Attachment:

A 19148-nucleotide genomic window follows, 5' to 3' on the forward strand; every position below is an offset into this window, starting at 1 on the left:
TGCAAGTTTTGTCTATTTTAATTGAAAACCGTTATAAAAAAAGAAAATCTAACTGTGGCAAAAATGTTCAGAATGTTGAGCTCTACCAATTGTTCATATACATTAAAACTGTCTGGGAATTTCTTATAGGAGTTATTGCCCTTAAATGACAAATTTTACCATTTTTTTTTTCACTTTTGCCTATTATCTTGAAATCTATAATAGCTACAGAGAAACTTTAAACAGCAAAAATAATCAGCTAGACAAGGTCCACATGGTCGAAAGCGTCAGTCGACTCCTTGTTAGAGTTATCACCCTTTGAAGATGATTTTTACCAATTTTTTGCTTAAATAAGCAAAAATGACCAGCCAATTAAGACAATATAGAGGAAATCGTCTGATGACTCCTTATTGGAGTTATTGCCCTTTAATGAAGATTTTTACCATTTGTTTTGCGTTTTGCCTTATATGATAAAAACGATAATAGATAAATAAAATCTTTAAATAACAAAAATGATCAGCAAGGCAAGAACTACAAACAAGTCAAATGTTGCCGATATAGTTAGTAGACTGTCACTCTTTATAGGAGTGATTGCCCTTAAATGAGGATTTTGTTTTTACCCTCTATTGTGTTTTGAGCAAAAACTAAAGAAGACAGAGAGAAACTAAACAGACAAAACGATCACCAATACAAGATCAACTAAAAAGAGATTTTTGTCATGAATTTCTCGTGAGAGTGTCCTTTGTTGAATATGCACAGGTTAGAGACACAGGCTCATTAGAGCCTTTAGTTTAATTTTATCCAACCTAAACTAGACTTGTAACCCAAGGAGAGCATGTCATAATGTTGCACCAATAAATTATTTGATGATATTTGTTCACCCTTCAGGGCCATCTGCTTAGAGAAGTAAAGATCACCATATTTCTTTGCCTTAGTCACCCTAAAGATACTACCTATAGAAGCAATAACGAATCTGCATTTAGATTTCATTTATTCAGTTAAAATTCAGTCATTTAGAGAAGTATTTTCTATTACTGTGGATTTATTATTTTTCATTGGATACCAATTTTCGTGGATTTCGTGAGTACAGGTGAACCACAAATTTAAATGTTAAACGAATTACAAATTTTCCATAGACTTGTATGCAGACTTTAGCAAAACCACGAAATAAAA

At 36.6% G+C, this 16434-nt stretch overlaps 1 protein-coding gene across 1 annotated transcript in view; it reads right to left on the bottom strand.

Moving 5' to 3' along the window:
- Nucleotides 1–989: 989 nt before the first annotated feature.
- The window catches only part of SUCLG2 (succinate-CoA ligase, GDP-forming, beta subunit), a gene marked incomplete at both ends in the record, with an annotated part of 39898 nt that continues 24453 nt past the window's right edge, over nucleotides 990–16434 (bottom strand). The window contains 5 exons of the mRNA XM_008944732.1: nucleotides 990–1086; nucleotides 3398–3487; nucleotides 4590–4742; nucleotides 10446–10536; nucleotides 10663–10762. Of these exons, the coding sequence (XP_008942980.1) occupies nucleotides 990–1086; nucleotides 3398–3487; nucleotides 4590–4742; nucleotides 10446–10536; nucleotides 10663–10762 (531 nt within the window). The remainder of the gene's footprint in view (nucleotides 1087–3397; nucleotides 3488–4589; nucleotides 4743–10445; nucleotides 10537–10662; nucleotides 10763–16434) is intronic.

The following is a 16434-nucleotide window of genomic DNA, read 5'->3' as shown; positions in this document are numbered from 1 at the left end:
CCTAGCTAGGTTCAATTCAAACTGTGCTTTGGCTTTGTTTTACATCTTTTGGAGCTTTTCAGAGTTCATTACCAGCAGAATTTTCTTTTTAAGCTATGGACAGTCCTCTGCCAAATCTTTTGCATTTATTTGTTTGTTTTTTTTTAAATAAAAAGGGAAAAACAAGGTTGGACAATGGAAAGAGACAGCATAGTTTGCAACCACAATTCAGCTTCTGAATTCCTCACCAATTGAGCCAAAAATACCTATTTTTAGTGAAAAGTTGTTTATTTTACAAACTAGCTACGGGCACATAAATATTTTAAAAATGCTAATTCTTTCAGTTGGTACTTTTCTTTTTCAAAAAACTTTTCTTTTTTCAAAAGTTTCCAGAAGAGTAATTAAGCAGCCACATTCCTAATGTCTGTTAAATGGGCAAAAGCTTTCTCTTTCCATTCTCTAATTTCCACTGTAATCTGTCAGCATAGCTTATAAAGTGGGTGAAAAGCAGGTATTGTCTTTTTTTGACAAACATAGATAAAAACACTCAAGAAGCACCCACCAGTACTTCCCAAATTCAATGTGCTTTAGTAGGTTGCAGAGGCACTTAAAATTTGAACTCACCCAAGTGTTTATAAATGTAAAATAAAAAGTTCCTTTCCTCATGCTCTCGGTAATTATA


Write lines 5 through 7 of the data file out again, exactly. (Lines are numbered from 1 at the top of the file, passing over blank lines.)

- Nucleotides 1–989: 989 nt before the first annotated feature.
- The window catches only part of SUCLG2 (succinate-CoA ligase, GDP-forming, beta subunit), a gene marked incomplete at both ends in the record, with an annotated part of 39898 nt that continues 24453 nt past the window's right edge, over nucleotides 990–16434 (bottom strand). The window contains 5 exons of the mRNA XM_008944732.1: nucleotides 990–1086; nucleotides 3398–3487; nucleotides 4590–4742; nucleotides 10446–10536; nucleotides 10663–10762. Of these exons, the coding sequence (XP_008942980.1) occupies nucleotides 990–1086; nucleotides 3398–3487; nucleotides 4590–4742; nucleotides 10446–10536; nucleotides 10663–10762 (531 nt within the window). The remainder of the gene's footprint in view (nucleotides 1087–3397; nucleotides 3488–4589; nucleotides 4743–10445; nucleotides 10537–10662; nucleotides 10763–16434) is intronic.

The following is a 16434-nucleotide window of genomic DNA, read 5'->3' as shown; positions in this document are numbered from 1 at the left end: